The Enterprise Zone Programme is made up of 24 zones and over 140 sites covering approx 3,400 hectares, ranging from 0.18 to 279 hectares. Largest zones are in Humber - Humber Renewable Energy Super Custer and Humber Green Port Corridor - totalling around 480 hectares.

The 24 Enterprise Zones opened for business in April 2012. In their first 9 months, they secured £155 million of private sector investment, created 60,000 square feet of floorspace and attracted around 1700 jobs - notably 500 aerospace jobs at Moog (Black Country) and 300 new jobs on the Temple Quarter site (Bristol).

Enterprise Zones have secured over £160 million of public sector investment, with £36 million coming from Growing Places Fund. Other sources include Regional Growth Fund, ERDF and Pinch Point Funding.

Enterprise Zones have different ambitions, reflected in their sectoral focus:

  • offshore wind - New Anglia, Humber, Tees Valley and North East
  • advanced manufacturing - Black Country, Leeds and Sheffield
  • city centres linked to station redevelopment - Birmingham, Northampton and Bristol
  • redeveloping former dock areas - London Royal Docks and Liverpool Mersey Waters
  • expanding existing science parks - Oxfordshire, Hereford, Daresbury and Leicestershire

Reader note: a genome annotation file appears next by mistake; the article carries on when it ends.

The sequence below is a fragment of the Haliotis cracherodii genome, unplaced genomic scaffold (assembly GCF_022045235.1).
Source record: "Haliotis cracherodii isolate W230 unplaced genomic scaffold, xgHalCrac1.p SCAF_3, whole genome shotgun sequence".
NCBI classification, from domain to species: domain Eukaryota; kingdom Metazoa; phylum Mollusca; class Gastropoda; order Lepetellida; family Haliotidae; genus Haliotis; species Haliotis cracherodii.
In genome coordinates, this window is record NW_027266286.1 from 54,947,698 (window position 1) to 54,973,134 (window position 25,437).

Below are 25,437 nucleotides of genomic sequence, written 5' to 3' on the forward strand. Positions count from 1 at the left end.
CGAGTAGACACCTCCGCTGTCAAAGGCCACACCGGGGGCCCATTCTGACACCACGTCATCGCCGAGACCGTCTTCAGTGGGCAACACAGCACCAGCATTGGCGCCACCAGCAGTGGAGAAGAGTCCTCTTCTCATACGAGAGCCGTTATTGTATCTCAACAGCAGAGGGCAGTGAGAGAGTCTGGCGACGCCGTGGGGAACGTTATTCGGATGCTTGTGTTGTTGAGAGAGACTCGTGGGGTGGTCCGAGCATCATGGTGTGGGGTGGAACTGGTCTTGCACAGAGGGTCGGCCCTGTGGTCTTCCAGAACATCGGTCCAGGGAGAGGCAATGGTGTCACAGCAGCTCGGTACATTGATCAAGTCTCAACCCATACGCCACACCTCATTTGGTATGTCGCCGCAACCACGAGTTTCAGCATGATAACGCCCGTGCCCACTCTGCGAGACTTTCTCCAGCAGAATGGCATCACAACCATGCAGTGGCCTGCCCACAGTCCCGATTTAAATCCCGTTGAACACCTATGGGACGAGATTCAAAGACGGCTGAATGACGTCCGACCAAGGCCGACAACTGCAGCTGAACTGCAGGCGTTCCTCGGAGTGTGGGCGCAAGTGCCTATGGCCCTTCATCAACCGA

• clustering around existing large manufacturing anchor tenants - Lancashire (BAE) and Nottingham (Alliance Boots)
  • supporting expansion of business around airports - Cornwall and Manchester
  • redeveloping former military airfields - Solent and Cambridge Alconbury)
  • start-ups and spin offs in the pharmaceuticals / health sciences sector - Sandwich and Harlow

All Enterprise Zones have a form of simplified planning in place - currently up to 35 Local Development Orders on 13 zones.

All Enterprise Zones benefit from:

  • a business rate discount worth up to £275,000 per eligible business over a 5 year period
  • all business rates growth within the zone for a period of at least 25 years will be shared and retained by the local area, to support the Partnership’s economic priorities and ensure that growth is reinvested locally
  • simplified planning approaches, including Local Development Orders
  • the rollout of superfast broadband